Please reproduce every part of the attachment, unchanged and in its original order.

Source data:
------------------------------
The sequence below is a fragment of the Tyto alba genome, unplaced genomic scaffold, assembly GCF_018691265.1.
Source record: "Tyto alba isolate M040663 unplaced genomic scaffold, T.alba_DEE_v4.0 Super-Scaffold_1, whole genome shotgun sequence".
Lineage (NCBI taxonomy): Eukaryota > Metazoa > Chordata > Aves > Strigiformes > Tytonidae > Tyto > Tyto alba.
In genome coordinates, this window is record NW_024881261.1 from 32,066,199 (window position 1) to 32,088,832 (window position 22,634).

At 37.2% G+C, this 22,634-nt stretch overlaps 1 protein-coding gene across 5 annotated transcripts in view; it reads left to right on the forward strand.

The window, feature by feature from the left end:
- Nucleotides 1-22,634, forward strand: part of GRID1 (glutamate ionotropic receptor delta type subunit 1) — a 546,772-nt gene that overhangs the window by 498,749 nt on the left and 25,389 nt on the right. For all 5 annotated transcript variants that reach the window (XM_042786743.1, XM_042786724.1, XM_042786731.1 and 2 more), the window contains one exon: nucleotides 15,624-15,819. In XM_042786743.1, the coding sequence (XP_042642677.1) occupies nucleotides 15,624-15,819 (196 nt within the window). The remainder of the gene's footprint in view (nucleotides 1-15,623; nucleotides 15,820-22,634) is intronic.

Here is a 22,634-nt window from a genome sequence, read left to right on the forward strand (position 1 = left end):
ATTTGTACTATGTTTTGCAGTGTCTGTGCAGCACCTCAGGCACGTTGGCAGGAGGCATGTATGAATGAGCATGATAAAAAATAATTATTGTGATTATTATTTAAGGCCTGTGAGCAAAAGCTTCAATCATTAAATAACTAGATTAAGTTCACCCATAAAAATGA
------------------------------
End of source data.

The sequence below is a fragment of the Tyto alba genome, unplaced genomic scaffold, assembly GCF_018691265.1.
Source record: "Tyto alba isolate M040663 unplaced genomic scaffold, T.alba_DEE_v4.0 Super-Scaffold_1, whole genome shotgun sequence".
Lineage (NCBI taxonomy): Eukaryota > Metazoa > Chordata > Aves > Strigiformes > Tytonidae > Tyto > Tyto alba.
In genome coordinates, this window is record NW_024881261.1 from 32,066,199 (window position 1) to 32,088,832 (window position 22,634).

At 37.2% G+C, this 22,634-nt stretch overlaps 1 protein-coding gene across 5 annotated transcripts in view; it reads left to right on the forward strand.

The window, feature by feature from the left end:
- Nucleotides 1-22,634, forward strand: part of GRID1 (glutamate ionotropic receptor delta type subunit 1) — a 546,772-nt gene that overhangs the window by 498,749 nt on the left and 25,389 nt on the right. For all 5 annotated transcript variants that reach the window (XM_042786743.1, XM_042786724.1, XM_042786731.1 and 2 more), the window contains one exon: nucleotides 15,624-15,819. In XM_042786743.1, the coding sequence (XP_042642677.1) occupies nucleotides 15,624-15,819 (196 nt within the window). The remainder of the gene's footprint in view (nucleotides 1-15,623; nucleotides 15,820-22,634) is intronic.

Here is a 22,634-nt window from a genome sequence, read left to right on the forward strand (position 1 = left end):
ATTTGTACTATGTTTTGCAGTGTCTGTGCAGCACCTCAGGCACGTTGGCAGGAGGCATGTATGAATGAGCATGATAAAAAATAATTATTGTGATTATTATTTAAGGCCTGTGAGCAAAAGCTTCAATCATTAAATAACTAGATTAAGTTCACCCATAAAAATGA